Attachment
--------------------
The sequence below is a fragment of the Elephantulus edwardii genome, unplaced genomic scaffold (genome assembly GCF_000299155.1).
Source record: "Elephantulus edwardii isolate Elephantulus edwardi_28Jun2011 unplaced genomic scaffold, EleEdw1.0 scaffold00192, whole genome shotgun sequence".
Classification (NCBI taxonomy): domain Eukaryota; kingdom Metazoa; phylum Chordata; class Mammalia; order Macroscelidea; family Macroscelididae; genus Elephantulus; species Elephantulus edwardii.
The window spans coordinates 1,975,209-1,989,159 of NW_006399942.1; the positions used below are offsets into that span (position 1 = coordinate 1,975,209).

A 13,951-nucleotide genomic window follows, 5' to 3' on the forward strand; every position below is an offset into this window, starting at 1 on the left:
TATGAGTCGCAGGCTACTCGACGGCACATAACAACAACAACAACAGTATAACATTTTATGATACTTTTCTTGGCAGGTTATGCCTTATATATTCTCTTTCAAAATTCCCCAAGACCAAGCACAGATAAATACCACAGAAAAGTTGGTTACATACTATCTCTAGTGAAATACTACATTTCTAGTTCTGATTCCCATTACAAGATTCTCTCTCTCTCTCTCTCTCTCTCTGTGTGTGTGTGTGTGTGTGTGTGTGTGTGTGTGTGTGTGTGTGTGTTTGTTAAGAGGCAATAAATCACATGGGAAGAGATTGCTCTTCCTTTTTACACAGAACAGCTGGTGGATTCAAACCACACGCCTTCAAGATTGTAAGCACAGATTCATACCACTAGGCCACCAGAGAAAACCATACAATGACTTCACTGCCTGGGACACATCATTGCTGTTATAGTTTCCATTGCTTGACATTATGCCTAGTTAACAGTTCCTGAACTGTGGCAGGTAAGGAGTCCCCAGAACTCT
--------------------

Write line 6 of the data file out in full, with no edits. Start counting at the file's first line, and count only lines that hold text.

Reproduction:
TATGAGTCGCAGGCTACTCGACGGCACATAACAACAACAACAACAGTATAACATTTTATGATACTTTTCTTGGCAGGTTATGCCTTATATATTCTCTTTCAAAATTCCCCAAGACCAAGCACAGATAAATACCACAGAAAAGTTGGTTACATACTATCTCTAGTGAAATACTACATTTCTAGTTCTGATTCCCATTACAAGATTCTCTCTCTCTCTCTCTCTCTCTCTGTGTGTGTGTGTGTGTGTGTGTGTGTGTGTGTGTGTGTGTGTGTGTTTGTTAAGAGGCAATAAATCACATGGGAAGAGATTGCTCTTCCTTTTTACACAGAACAGCTGGTGGATTCAAACCACACGCCTTCAAGATTGTAAGCACAGATTCATACCACTAGGCCACCAGAGAAAACCATACAATGACTTCACTGCCTGGGACACATCATTGCTGTTATAGTTTCCATTGCTTGACATTATGCCTAGTTAACAGTTCCTGAACTGTGGCAGGTAAGGAGTCCCCAGAACTCT